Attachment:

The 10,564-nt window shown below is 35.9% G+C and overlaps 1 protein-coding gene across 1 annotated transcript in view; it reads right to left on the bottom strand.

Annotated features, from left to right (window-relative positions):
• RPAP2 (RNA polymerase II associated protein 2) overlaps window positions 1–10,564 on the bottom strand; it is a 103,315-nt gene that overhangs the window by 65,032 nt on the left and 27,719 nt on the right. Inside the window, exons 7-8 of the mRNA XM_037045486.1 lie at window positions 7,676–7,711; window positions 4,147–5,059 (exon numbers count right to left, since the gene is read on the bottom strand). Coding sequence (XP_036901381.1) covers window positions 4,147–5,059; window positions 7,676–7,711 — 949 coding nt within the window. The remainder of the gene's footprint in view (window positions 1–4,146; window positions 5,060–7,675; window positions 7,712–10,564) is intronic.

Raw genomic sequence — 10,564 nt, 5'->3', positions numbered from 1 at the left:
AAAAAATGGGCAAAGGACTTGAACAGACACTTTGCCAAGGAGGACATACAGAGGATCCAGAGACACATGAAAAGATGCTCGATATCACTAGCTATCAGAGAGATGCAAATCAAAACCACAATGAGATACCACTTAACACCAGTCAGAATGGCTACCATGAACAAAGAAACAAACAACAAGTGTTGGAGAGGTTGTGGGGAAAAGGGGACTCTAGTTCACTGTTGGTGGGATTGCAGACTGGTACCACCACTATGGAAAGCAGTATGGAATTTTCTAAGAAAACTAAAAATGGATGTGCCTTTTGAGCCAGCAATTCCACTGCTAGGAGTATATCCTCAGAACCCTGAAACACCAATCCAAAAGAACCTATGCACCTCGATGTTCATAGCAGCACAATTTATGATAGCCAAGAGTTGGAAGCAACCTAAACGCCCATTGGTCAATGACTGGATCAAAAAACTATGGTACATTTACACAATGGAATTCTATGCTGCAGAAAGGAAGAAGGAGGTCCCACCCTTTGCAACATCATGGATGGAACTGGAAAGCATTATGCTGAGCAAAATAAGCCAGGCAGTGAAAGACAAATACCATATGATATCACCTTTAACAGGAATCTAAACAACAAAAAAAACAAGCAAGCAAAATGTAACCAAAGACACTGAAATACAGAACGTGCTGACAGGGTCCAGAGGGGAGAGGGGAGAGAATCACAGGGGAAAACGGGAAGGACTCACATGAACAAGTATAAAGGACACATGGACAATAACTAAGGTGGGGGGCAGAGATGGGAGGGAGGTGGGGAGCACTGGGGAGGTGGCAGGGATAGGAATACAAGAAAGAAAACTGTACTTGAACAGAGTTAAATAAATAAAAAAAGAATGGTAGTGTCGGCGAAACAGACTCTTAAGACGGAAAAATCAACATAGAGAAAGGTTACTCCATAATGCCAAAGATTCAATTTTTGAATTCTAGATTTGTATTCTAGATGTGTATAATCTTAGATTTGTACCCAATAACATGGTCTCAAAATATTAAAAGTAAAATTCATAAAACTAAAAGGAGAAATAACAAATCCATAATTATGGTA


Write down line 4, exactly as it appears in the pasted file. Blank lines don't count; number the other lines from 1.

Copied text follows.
Raw genomic sequence — 10,564 nt, 5'->3', positions numbered from 1 at the left: